By George Bollenbacher, Kinetix Trading Solutions
Originally published on Tabb Forum
The approval by the Commodity Futures Trading Commission and the Securities and Exchange Commission of the “Further Definition of Swaps” rule on July 10 has been heralded as the starting gun for many of the requirements under Title VII of the Dodd-Frank Act.
For sure, many of the effective dates of the rules that the CFTC has passed are set to 60 days after this rule appears in the Federal Register (an event everyone is watching for), but there are some important rules that haven’t been passed yet. So what will really start when the gun goes off?
What Has and Hasn’t Been Passed?
Here are the rules that have been passed by the CFTC and are awaiting the starting gun (in chronological order of passage):
- Reporting Pre-Enactment Swap Transactions
- Reporting Certain Post-Enactment Swap Transactions
- Prohibition on Price Manipulation
- Large Trader Reporting for Physical Commodity Swaps
- Process for Review of Swaps for Mandatory Clearing
- Swap Data Repositories: Registration Standards, Duties and Core Principles
- Derivatives Clearing Organization General Provisions and Core Principles
- Position Limits for Futures and Swaps
- Registration of Foreign Boards of Trade
- Real-Time Public Reporting of Swap Transaction Data
- Swap Data Recordkeeping and Reporting Requirements
- Registration of Swap Dealers and Major Swap Participants
- Business Conduct Standards for Swap Dealers and Major Swap Participants With Counterparties
- Internal Business Conduct Standards (too long a title to include here)
- Customer Clearing Documentation, Timing of Acceptance for Clearing, and Clearing Member Risk Management
- Further Definition of Various Parties (again, too long a title to include here)
- Swap Data Recordkeeping and Reporting Requirements: Pre-Enactment and Transition Swaps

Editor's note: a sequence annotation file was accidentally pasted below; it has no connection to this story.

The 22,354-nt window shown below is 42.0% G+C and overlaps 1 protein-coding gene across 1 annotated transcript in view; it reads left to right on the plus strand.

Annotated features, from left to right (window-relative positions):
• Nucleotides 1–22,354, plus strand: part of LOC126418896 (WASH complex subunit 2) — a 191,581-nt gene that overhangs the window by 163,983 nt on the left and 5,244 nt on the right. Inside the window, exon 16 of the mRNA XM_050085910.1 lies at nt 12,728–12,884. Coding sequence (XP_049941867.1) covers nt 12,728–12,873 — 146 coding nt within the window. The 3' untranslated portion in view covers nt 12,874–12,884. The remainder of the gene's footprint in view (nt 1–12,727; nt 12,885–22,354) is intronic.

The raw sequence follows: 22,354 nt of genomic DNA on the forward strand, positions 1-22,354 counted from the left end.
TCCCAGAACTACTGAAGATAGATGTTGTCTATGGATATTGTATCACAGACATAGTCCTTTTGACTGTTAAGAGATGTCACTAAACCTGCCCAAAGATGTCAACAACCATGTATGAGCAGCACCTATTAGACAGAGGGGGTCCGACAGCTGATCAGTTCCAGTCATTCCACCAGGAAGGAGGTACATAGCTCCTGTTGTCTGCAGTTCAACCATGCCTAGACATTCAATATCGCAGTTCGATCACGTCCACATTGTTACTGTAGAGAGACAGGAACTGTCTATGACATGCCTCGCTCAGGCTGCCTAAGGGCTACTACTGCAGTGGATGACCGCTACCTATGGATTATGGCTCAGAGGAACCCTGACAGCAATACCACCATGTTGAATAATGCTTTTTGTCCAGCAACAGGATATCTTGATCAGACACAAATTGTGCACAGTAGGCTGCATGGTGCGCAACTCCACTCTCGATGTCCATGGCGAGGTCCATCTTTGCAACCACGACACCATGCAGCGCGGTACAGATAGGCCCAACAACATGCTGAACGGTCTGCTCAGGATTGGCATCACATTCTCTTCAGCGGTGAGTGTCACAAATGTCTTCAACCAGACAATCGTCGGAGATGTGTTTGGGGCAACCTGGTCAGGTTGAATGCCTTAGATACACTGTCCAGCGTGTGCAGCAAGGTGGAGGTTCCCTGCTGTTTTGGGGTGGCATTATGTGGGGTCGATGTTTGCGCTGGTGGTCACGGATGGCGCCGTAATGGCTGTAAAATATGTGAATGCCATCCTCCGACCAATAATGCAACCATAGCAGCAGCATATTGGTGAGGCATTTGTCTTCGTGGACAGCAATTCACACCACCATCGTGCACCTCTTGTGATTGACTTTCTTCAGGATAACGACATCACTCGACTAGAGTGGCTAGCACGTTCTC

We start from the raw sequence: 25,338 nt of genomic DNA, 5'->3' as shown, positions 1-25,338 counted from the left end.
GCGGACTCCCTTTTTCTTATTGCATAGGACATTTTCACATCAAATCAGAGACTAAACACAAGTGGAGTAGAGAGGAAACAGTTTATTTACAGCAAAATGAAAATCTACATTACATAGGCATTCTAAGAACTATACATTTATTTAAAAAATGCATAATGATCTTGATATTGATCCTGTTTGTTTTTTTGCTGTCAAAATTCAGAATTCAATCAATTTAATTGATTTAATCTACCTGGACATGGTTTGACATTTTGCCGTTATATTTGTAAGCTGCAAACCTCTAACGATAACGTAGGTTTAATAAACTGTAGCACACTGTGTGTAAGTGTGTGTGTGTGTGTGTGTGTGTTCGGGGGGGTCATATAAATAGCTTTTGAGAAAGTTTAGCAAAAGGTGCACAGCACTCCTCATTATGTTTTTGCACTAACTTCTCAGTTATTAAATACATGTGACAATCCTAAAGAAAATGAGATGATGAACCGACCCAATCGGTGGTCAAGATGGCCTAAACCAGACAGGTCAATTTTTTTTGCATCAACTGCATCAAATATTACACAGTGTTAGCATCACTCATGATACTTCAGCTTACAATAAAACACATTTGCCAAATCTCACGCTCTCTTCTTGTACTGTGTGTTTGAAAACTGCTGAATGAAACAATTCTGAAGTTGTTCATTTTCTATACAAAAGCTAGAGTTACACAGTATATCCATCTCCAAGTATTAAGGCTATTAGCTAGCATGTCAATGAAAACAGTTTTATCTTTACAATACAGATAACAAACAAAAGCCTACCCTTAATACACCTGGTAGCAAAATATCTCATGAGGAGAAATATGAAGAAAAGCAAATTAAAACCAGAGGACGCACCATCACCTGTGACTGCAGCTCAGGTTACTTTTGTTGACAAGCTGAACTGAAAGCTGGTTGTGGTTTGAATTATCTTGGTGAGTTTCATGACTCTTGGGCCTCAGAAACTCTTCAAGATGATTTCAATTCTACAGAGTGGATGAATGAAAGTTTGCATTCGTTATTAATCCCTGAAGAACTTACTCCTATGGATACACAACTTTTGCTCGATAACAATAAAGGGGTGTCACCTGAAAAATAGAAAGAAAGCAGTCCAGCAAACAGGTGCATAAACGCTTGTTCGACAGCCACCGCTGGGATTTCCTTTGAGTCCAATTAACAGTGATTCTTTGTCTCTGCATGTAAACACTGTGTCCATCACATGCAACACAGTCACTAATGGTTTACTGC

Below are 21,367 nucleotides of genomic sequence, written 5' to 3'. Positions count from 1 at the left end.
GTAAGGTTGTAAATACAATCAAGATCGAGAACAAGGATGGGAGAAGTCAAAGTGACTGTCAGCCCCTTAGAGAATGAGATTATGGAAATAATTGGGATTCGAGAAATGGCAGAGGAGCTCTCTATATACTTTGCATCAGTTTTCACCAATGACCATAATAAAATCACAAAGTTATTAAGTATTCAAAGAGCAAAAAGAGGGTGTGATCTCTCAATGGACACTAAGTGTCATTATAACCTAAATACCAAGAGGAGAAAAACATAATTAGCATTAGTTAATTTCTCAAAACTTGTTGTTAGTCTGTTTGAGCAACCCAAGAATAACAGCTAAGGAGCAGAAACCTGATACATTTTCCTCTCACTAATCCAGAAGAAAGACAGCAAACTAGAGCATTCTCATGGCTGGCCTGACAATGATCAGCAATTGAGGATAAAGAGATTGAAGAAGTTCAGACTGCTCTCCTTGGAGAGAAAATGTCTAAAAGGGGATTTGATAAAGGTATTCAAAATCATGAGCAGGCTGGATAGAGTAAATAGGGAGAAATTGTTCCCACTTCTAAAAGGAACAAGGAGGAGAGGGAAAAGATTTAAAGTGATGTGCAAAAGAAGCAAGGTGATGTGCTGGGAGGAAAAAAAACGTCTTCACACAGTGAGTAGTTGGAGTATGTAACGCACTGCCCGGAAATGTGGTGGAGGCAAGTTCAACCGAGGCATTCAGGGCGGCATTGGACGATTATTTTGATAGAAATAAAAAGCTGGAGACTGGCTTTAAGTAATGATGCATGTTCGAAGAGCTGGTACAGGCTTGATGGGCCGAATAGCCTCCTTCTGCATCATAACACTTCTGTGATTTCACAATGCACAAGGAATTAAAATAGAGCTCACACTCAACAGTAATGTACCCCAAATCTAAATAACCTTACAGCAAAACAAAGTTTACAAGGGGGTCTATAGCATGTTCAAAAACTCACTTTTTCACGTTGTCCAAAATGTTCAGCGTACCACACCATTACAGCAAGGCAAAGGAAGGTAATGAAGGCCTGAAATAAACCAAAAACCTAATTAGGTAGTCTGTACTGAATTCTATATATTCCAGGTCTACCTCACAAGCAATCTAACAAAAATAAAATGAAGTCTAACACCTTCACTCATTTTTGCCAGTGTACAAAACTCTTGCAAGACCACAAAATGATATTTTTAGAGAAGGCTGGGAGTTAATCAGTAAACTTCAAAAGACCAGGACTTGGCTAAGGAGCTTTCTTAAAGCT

- Core Principles and Other Requirements for Designated Contract Markets
- End-User Exception to the Clearing Requirement for Swaps
- Further Definition of “Swap,” (and a bunch of other categories)
Here is the list of the major rules that haven’t been passed as of July 23 (in chronological order of proposal):
- Core Principles and Other Requirements for Swap Execution Facilities
- Margin Requirements for Uncleared Swaps for Swap Dealers and Major Swap Participants
- Capital Requirements of Swap Dealers and Major Swap Participants
- Process for a Designated Contract Market or Swap Execution Facility to Make a Swap Available to Trade
- Procedures to Establish Appropriate Minimum Block Sizes for Large Notional Off-Facility Swaps and Block Trades
- Swap Data Repositories: Interpretative Statement Regarding the Confidentiality and Indemnification Provisions of Section 21(d) of the Commodity Exchange Act
- Cross-Border Application of Certain Swaps Provisions of the Commodity Exchange Act
- Clearing Exemption for Certain Swaps Entered Into by Cooperatives
Not everything begins with the starting gun but there is a lot to do and not much time to do it. You might want to record the London Olympics and play it back sometime after the Dodd-Frank starting gun goes off.
What Does It Mean For the Starting Gun?
Without reading all the rules listed above, what do we know about what will go into effect sometime in late September or early October?